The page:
Data from: Effects of land-use change on functional and taxonomic diversity of Neotropical bats
Farneda, Fábio Z.; Meyer, Christoph F. J.; Grelle, Carlos E. V. (2019), Data from: Effects of land-use change on functional and taxonomic diversity of Neotropical bats, Dryad, Dataset, https://doi.org/10.5061/dryad.sn02v6x0w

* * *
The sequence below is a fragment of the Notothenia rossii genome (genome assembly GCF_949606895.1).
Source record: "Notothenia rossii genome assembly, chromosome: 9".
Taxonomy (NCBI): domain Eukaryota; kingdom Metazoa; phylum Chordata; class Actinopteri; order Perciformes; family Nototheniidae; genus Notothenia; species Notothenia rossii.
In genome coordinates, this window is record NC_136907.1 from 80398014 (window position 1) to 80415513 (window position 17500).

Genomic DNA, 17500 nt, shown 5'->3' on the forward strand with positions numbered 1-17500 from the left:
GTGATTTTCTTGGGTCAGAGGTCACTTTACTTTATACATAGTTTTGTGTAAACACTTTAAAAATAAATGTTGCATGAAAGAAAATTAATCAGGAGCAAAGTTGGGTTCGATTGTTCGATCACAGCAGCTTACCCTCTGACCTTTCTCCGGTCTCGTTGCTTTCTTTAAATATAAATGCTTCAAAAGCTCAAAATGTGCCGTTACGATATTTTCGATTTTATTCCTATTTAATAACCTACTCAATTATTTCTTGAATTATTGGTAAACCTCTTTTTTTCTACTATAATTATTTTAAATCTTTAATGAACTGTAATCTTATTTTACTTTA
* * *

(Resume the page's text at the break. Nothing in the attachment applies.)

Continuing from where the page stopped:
Human land-use changes are particularly extensive in tropical regions, representing one of the greatest threats to terrestrial biodiversity and a key research topic in conservation. However, studies considering the effects of different types of anthropogenic disturbance on the functional dimension of biodiversity in human-modified landscapes are rare. Here, we obtained data through an extensive review of peer-reviewed articles and compared 30 Neotropical bat assemblages in well-preserved primary forest and four different human-disturbed habitats in terms of their functional and taxonomic diversity. We found that disturbed habitats that are structurally less similar to primary forest (pasture, cropland and early-stage secondary forest) were characterized by a lower functional and taxonomic diversity, as well as community level-functional uniqueness. These habitats generally retained fewer species that perform different ecological functions compared to higher-quality landscape matrices, such as agroforestry. According to functional trait composition, different bat ensembles respond differently to landscape change, negatively affecting mainly gleaning insectivorous bats in pasture, narrow-range species in cropland, and heavier animalivorous bats in secondary forest. Although our results highlight the importance of higher-quality matrix habitats to support elevated functional and taxonomic bat diversity, the conservation of bat species that perform different ecological functions in the mosaic of human-modified habitats also depends on the irreplaceable conservation value of well-preserved primary forests. Our study based on a pooled analysis of individual studies provides novel insights into the effects of different human-modified habitats on Neotropical bat assemblages.